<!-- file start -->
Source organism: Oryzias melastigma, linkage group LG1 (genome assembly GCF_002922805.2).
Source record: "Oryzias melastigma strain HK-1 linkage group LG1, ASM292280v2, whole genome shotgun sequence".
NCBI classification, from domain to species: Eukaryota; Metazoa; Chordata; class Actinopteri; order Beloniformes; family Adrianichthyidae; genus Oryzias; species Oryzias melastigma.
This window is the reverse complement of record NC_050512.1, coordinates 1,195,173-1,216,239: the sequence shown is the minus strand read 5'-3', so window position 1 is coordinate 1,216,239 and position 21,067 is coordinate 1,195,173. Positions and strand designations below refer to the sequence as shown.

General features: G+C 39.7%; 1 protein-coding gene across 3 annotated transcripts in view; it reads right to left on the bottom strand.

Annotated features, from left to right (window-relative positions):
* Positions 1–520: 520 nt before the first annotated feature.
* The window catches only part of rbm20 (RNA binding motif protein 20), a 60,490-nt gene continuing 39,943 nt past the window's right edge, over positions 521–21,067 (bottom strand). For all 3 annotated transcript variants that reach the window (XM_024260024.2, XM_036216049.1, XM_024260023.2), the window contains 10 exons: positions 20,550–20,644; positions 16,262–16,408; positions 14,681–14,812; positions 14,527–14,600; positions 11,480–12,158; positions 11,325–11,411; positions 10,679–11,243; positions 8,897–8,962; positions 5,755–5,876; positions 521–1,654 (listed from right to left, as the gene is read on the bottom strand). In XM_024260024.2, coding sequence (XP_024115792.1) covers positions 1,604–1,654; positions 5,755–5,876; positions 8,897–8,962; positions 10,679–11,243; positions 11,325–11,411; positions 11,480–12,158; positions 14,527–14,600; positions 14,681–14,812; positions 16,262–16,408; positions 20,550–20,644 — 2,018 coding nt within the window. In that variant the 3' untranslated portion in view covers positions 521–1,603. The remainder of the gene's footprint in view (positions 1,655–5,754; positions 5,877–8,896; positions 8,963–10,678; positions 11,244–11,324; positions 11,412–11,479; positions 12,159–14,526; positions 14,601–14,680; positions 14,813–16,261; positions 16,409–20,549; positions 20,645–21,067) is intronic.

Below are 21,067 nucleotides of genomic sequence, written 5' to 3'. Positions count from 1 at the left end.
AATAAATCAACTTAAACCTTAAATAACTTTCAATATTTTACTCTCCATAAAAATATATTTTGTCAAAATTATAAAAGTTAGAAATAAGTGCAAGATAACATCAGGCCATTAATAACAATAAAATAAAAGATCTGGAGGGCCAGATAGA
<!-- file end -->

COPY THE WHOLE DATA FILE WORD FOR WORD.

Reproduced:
Source organism: Oryzias melastigma, linkage group LG1 (genome assembly GCF_002922805.2).
Source record: "Oryzias melastigma strain HK-1 linkage group LG1, ASM292280v2, whole genome shotgun sequence".
NCBI classification, from domain to species: Eukaryota; Metazoa; Chordata; class Actinopteri; order Beloniformes; family Adrianichthyidae; genus Oryzias; species Oryzias melastigma.
This window is the reverse complement of record NC_050512.1, coordinates 1,195,173-1,216,239: the sequence shown is the minus strand read 5'-3', so window position 1 is coordinate 1,216,239 and position 21,067 is coordinate 1,195,173. Positions and strand designations below refer to the sequence as shown.

General features: G+C 39.7%; 1 protein-coding gene across 3 annotated transcripts in view; it reads right to left on the bottom strand.

Annotated features, from left to right (window-relative positions):
* Positions 1–520: 520 nt before the first annotated feature.
* The window catches only part of rbm20 (RNA binding motif protein 20), a 60,490-nt gene continuing 39,943 nt past the window's right edge, over positions 521–21,067 (bottom strand). For all 3 annotated transcript variants that reach the window (XM_024260024.2, XM_036216049.1, XM_024260023.2), the window contains 10 exons: positions 20,550–20,644; positions 16,262–16,408; positions 14,681–14,812; positions 14,527–14,600; positions 11,480–12,158; positions 11,325–11,411; positions 10,679–11,243; positions 8,897–8,962; positions 5,755–5,876; positions 521–1,654 (listed from right to left, as the gene is read on the bottom strand). In XM_024260024.2, coding sequence (XP_024115792.1) covers positions 1,604–1,654; positions 5,755–5,876; positions 8,897–8,962; positions 10,679–11,243; positions 11,325–11,411; positions 11,480–12,158; positions 14,527–14,600; positions 14,681–14,812; positions 16,262–16,408; positions 20,550–20,644 — 2,018 coding nt within the window. In that variant the 3' untranslated portion in view covers positions 521–1,603. The remainder of the gene's footprint in view (positions 1,655–5,754; positions 5,877–8,896; positions 8,963–10,678; positions 11,244–11,324; positions 11,412–11,479; positions 12,159–14,526; positions 14,601–14,680; positions 14,813–16,261; positions 16,409–20,549; positions 20,645–21,067) is intronic.

Below are 21,067 nucleotides of genomic sequence, written 5' to 3'. Positions count from 1 at the left end.
AATAAATCAACTTAAACCTTAAATAACTTTCAATATTTTACTCTCCATAAAAATATATTTTGTCAAAATTATAAAAGTTAGAAATAAGTGCAAGATAACATCAGGCCATTAATAACAATAAAATAAAAGATCTGGAGGGCCAGATAGA